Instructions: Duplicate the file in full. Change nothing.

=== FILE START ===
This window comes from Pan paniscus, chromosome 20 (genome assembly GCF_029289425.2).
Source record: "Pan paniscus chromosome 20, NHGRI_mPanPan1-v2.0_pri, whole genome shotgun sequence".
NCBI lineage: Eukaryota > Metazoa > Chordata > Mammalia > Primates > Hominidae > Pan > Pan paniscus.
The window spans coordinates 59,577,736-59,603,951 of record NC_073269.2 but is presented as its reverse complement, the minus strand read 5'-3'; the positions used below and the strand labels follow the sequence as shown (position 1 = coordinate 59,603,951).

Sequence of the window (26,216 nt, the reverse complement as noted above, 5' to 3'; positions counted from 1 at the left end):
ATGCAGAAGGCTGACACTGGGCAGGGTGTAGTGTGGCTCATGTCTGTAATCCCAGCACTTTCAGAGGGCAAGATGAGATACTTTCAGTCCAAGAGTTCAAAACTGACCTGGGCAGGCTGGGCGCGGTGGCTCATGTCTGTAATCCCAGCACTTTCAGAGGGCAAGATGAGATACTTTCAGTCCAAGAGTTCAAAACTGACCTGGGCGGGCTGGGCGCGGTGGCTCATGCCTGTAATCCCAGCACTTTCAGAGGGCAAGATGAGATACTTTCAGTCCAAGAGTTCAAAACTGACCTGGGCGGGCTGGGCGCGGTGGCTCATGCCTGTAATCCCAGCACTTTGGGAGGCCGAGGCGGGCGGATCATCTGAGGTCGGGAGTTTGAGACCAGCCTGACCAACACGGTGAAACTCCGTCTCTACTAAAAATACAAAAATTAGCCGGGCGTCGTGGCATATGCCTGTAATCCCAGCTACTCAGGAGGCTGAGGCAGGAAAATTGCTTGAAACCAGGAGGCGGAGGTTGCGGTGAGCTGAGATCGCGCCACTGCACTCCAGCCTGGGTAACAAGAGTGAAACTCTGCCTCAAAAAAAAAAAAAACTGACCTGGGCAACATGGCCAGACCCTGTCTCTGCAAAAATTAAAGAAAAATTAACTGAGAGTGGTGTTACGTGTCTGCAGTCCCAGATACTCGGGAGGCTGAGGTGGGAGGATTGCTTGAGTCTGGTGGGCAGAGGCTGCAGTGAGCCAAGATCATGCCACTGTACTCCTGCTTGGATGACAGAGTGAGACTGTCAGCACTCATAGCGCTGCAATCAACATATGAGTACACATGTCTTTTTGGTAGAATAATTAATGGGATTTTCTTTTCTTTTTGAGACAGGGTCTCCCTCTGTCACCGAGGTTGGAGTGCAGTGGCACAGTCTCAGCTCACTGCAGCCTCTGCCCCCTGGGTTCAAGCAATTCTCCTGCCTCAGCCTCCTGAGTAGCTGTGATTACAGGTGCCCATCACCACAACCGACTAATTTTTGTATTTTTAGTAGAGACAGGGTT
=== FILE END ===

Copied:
This window comes from Pan paniscus, chromosome 20 (genome assembly GCF_029289425.2).
Source record: "Pan paniscus chromosome 20, NHGRI_mPanPan1-v2.0_pri, whole genome shotgun sequence".
NCBI lineage: Eukaryota > Metazoa > Chordata > Mammalia > Primates > Hominidae > Pan > Pan paniscus.
The window spans coordinates 59,577,736-59,603,951 of record NC_073269.2 but is presented as its reverse complement, the minus strand read 5'-3'; the positions used below and the strand labels follow the sequence as shown (position 1 = coordinate 59,603,951).

Sequence of the window (26,216 nt, the reverse complement as noted above, 5' to 3'; positions counted from 1 at the left end):
ATGCAGAAGGCTGACACTGGGCAGGGTGTAGTGTGGCTCATGTCTGTAATCCCAGCACTTTCAGAGGGCAAGATGAGATACTTTCAGTCCAAGAGTTCAAAACTGACCTGGGCAGGCTGGGCGCGGTGGCTCATGTCTGTAATCCCAGCACTTTCAGAGGGCAAGATGAGATACTTTCAGTCCAAGAGTTCAAAACTGACCTGGGCGGGCTGGGCGCGGTGGCTCATGCCTGTAATCCCAGCACTTTCAGAGGGCAAGATGAGATACTTTCAGTCCAAGAGTTCAAAACTGACCTGGGCGGGCTGGGCGCGGTGGCTCATGCCTGTAATCCCAGCACTTTGGGAGGCCGAGGCGGGCGGATCATCTGAGGTCGGGAGTTTGAGACCAGCCTGACCAACACGGTGAAACTCCGTCTCTACTAAAAATACAAAAATTAGCCGGGCGTCGTGGCATATGCCTGTAATCCCAGCTACTCAGGAGGCTGAGGCAGGAAAATTGCTTGAAACCAGGAGGCGGAGGTTGCGGTGAGCTGAGATCGCGCCACTGCACTCCAGCCTGGGTAACAAGAGTGAAACTCTGCCTCAAAAAAAAAAAAAACTGACCTGGGCAACATGGCCAGACCCTGTCTCTGCAAAAATTAAAGAAAAATTAACTGAGAGTGGTGTTACGTGTCTGCAGTCCCAGATACTCGGGAGGCTGAGGTGGGAGGATTGCTTGAGTCTGGTGGGCAGAGGCTGCAGTGAGCCAAGATCATGCCACTGTACTCCTGCTTGGATGACAGAGTGAGACTGTCAGCACTCATAGCGCTGCAATCAACATATGAGTACACATGTCTTTTTGGTAGAATAATTAATGGGATTTTCTTTTCTTTTTGAGACAGGGTCTCCCTCTGTCACCGAGGTTGGAGTGCAGTGGCACAGTCTCAGCTCACTGCAGCCTCTGCCCCCTGGGTTCAAGCAATTCTCCTGCCTCAGCCTCCTGAGTAGCTGTGATTACAGGTGCCCATCACCACAACCGACTAATTTTTGTATTTTTAGTAGAGACAGGGTT